HELSINKI (Reuters) - A luxury cruise ship carrying 206 people remained stuck in a remote Greenland location on Wednesday after running aground earlier this week, the vessel's operator and rescue services said.
The Danish military's Joint Arctic Command (JAC) said Tuesday's tide had failed to lift the 104-metre (341-foot) Ocean Explorer enough to free it.
"The tide that came in during the day, local time, did not provide the desired help to sail on," the JAC said in a statement.
The passengers and crew remained safe on board, Australian cruise operator Aurora Expeditions said.
"There is no immediate danger to themselves, the vessel or the surrounding environment," Sydney-based Aurora said in a statement.
The ship ran aground on Monday while touring the Alpefjord national park, some 1,400 km (870 miles) northeast of Greenland's capital Nuuk, where the nearest rescue vessel is still days away.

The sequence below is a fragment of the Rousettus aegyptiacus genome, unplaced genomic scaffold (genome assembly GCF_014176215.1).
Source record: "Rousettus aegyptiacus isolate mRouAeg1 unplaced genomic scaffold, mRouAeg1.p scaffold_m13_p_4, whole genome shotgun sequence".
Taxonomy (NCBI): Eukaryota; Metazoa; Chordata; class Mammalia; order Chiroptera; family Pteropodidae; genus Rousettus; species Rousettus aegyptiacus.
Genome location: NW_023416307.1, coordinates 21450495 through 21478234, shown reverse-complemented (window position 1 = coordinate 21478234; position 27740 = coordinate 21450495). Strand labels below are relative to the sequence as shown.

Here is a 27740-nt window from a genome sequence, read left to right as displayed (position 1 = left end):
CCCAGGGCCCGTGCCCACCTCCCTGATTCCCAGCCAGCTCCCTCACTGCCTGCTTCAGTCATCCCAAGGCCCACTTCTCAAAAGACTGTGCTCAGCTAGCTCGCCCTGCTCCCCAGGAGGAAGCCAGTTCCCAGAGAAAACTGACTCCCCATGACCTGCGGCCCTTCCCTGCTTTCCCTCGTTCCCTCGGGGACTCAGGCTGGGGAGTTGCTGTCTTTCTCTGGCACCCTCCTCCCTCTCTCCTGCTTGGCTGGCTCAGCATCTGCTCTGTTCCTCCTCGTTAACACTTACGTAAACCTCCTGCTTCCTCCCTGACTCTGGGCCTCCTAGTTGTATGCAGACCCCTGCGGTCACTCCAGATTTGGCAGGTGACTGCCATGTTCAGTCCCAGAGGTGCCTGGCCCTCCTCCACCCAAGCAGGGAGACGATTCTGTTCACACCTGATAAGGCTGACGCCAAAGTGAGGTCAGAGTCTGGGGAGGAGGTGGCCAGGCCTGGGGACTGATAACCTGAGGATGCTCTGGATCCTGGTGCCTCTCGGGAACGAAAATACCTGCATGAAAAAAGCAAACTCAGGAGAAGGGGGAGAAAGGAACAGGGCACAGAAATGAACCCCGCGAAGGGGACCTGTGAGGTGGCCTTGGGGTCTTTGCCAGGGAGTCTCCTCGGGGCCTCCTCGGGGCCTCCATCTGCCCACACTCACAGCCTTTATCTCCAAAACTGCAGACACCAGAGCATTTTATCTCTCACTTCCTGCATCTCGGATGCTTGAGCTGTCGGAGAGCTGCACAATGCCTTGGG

Photos taken by a Danish air force plane on Tuesday showed the Ocean Explorer sitting upright in calm waters with the sun shining.
The JAC said it remained in contact with nearby ships to see whether they would be able to help free the Ocean Explorer.
Greenland, a semi-sovereign territory of Denmark in the North Atlantic Ocean with a population of just 57,000, attracts tourists with its rugged landscape and a vast ice cap that covers much of the island.
(Reporting by Essi Lehto, editing by Terje Solsvik and Christina Fincher)